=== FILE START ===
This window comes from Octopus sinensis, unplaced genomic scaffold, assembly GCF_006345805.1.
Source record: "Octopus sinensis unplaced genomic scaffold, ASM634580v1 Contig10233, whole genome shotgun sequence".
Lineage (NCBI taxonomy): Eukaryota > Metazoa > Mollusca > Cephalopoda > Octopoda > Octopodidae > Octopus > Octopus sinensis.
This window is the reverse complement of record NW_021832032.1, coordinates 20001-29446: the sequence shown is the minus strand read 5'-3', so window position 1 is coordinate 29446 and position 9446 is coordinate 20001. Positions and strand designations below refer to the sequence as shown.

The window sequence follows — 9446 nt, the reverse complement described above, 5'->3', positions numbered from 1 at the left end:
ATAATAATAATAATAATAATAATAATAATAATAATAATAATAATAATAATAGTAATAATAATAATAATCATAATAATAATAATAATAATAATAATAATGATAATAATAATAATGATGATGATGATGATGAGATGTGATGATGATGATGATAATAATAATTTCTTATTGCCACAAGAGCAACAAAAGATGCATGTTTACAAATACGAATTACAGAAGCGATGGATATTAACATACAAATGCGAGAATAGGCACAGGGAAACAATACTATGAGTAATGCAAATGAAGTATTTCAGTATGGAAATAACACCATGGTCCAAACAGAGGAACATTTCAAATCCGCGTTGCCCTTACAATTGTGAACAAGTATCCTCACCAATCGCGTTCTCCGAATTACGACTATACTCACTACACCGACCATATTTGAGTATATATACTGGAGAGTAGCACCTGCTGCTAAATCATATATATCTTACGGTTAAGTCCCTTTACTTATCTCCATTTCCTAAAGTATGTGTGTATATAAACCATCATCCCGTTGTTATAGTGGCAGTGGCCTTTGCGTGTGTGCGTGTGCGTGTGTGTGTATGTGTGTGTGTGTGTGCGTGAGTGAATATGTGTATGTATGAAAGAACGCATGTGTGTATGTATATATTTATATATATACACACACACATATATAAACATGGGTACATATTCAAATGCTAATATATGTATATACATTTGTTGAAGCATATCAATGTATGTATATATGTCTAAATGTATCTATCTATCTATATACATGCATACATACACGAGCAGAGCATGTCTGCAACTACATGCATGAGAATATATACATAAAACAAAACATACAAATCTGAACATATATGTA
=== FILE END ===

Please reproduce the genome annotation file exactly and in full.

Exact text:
This window comes from Octopus sinensis, unplaced genomic scaffold, assembly GCF_006345805.1.
Source record: "Octopus sinensis unplaced genomic scaffold, ASM634580v1 Contig10233, whole genome shotgun sequence".
Lineage (NCBI taxonomy): Eukaryota > Metazoa > Mollusca > Cephalopoda > Octopoda > Octopodidae > Octopus > Octopus sinensis.
This window is the reverse complement of record NW_021832032.1, coordinates 20001-29446: the sequence shown is the minus strand read 5'-3', so window position 1 is coordinate 29446 and position 9446 is coordinate 20001. Positions and strand designations below refer to the sequence as shown.

The window sequence follows — 9446 nt, the reverse complement described above, 5'->3', positions numbered from 1 at the left end:
ATAATAATAATAATAATAATAATAATAATAATAATAATAATAATAATAATAGTAATAATAATAATAATCATAATAATAATAATAATAATAATAATAATGATAATAATAATAATGATGATGATGATGATGAGATGTGATGATGATGATGATAATAATAATTTCTTATTGCCACAAGAGCAACAAAAGATGCATGTTTACAAATACGAATTACAGAAGCGATGGATATTAACATACAAATGCGAGAATAGGCACAGGGAAACAATACTATGAGTAATGCAAATGAAGTATTTCAGTATGGAAATAACACCATGGTCCAAACAGAGGAACATTTCAAATCCGCGTTGCCCTTACAATTGTGAACAAGTATCCTCACCAATCGCGTTCTCCGAATTACGACTATACTCACTACACCGACCATATTTGAGTATATATACTGGAGAGTAGCACCTGCTGCTAAATCATATATATCTTACGGTTAAGTCCCTTTACTTATCTCCATTTCCTAAAGTATGTGTGTATATAAACCATCATCCCGTTGTTATAGTGGCAGTGGCCTTTGCGTGTGTGCGTGTGCGTGTGTGTGTATGTGTGTGTGTGTGTGCGTGAGTGAATATGTGTATGTATGAAAGAACGCATGTGTGTATGTATATATTTATATATATACACACACACATATATAAACATGGGTACATATTCAAATGCTAATATATGTATATACATTTGTTGAAGCATATCAATGTATGTATATATGTCTAAATGTATCTATCTATCTATATACATGCATACATACACGAGCAGAGCATGTCTGCAACTACATGCATGAGAATATATACATAAAACAAAACATACAAATCTGAACATATATGTA